Israel’s 2024 health basket gets 110 new medications and technologies

This year will see an expansion of genetic testing, treatment for adult ADHD, innovative diabetes management, and new drugs for cancer and chronic and rare diseases

Renee Ghert-Zand is the health reporter and a feature writer for The Times of Israel.

Health officials at the announcement of the 2024 health basket recommendations. The center three are (left to right): Health Ministry Director-General Moshe Bar Siman Tov, Health Minister Uriel Busso, and health basket committee chair Prof. Dina Ben-Yehuda, February 22, 2024. (Courtesy of Health Ministry)
Health officials at the announcement of the 2024 health basket recommendations. The center three are (left to right): Health Ministry Director-General Moshe Bar Siman Tov, Health Minister Uriel Busso, and health basket committee chair Prof. Dina Ben-Yehuda, February 22, 2024. (Courtesy of Health Ministry)

A committee appointed to expand Israel’s national health basket for 2024 submitted its recommendations to Health Minister Uriel Buso on Thursday.

The committee recommended adding more than 110 medications and medical technologies to the basket at a cost of NIS 650 million ($178.5 million). These additional treatments will help 317,000 people who were previously unable to access them through the public health system.

Israel’s health basket is considered among the best and broadest in the world.

Some 40 percent of the basket’s budget for 2024 is dedicated to newly developed first-line and second-line cancer treatments.

Among the committee’s other notable recommendations are the expanded use of sophisticated, hybrid technology for blood sugar management and insulin delivery for diabetics ages 18-40, and ADHD treatments for young adults aged 18-28.

The committee also recommended that a standard panel of genetic screening tests be made available to all members of the population planning on having children and for women who are already pregnant. Men will be eligible for the testing only if their female partner is found to be affected by or to carry a genetic disease. The testing will be available beginning September 1.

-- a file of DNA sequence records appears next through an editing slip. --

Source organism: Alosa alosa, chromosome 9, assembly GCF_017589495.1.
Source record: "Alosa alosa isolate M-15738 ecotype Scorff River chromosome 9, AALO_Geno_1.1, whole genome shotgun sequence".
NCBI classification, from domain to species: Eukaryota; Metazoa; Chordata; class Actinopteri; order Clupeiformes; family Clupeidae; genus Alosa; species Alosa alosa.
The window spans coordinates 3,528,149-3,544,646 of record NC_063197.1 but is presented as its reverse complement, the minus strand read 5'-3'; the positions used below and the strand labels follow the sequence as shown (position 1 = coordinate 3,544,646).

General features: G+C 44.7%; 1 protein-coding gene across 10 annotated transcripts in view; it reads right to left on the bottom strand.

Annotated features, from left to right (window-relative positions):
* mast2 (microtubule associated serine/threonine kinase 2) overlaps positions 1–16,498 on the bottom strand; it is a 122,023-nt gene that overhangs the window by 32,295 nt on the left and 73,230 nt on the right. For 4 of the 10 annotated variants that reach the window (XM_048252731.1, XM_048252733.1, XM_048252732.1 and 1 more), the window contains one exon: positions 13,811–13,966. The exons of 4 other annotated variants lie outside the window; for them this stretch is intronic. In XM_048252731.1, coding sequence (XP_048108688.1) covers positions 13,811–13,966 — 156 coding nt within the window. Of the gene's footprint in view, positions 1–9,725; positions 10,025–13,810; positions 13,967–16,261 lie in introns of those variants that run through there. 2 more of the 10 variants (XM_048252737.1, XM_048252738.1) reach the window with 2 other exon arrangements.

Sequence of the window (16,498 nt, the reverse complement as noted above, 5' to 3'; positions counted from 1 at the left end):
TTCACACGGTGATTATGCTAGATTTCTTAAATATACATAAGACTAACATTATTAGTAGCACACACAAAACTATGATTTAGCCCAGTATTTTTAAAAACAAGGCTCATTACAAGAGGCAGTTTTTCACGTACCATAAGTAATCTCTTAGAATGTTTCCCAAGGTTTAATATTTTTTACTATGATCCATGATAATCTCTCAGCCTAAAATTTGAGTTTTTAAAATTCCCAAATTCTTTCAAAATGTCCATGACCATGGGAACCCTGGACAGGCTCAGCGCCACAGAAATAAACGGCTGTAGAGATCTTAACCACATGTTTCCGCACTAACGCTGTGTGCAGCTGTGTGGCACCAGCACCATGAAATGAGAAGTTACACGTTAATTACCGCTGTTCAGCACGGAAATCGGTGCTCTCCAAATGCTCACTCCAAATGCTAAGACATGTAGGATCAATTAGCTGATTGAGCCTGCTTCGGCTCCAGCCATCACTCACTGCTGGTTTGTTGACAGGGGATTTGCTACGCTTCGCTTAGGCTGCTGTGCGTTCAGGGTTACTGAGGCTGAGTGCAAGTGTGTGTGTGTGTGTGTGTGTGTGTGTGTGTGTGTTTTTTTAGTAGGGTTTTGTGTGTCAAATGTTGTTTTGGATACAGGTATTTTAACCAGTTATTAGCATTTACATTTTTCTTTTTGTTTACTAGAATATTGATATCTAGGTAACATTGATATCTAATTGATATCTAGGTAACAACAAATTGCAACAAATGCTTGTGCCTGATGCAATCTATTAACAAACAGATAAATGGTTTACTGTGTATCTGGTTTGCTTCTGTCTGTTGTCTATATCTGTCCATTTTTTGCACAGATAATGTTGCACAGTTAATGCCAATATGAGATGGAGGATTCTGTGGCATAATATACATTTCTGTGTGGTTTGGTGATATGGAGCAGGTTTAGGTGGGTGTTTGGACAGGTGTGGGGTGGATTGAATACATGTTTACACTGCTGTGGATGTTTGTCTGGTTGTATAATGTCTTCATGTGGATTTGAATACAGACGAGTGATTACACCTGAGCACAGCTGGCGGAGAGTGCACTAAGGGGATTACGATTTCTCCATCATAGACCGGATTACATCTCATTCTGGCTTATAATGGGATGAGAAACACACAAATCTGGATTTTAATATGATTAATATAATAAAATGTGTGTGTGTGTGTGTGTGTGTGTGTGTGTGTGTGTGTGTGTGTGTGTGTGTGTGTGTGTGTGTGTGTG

Health Ministry director-general Moshe Bar Siman Tov (right) and Health Minister Uriel Busso confer at a meeting announcing the 2024 health basket recommendations, February 22, 2024. (Courtesy of Health Ministry)

The age for amniocentesis eligibility for pregnant women has been lowered to 32 from 35.

This year’s basket additions are partially focused on boosting treatment options for a variety of very rare (also called “orphan”) diseases, as well as neurological diseases, including multiple sclerosis.

There was also an emphasis on adding new drugs and treatments for chronic diseases of the heart, kidneys, lungs and neurological system.

As always, members of the committee faced a challenge in making their selections. Since November, the committee has considered and deliberated over approximately 450 medications and 40 technologies costing a total of more than NIS 3 billion ($823 million).

The committee’s members come from a wide range of specialty areas in medicine and healthcare, including administration, technology, economics and public health.

Health officials at the announcement of the 2024 health basket recommendations. The center three are (left to right): Health Ministry Director-General Moshe Bar Siman-Tov, Health Minister Uriel Busso, and health basket committee chair Prof. Dina Ben-Yehuda, February 22, 2024. (Courtesy of Health Ministry)

“Despite our differences, I felt that what united us in our decision-making was our devotion to ethics and compassion,” said committee chair Prof. Dina Ben-Yehuda. “Many of the medications and technologies are aimed at disease prevention, but many are health-giving, alleviate suffering and prolong life.”

As with every year, some medical organizations and sick individuals and their families criticized the committee for not including specific drugs and medical advances.

“I also recognize that it is a sad day for the patients for whom we could not add new treatments, and I very much hope that we will be able to add those in next year’s basket,” Ben-Yehuda said.

Health Ministry Director-General Moshe Bar Siman-Tov noted that expanding the health basket during wartime is not to be taken for granted.

“In addition to taking care of the many wounded and those who need mental health support, we must continue to address the routine healthcare needs of Israelis, prevent disease and improve public health,” Bar Siman-Tov said.

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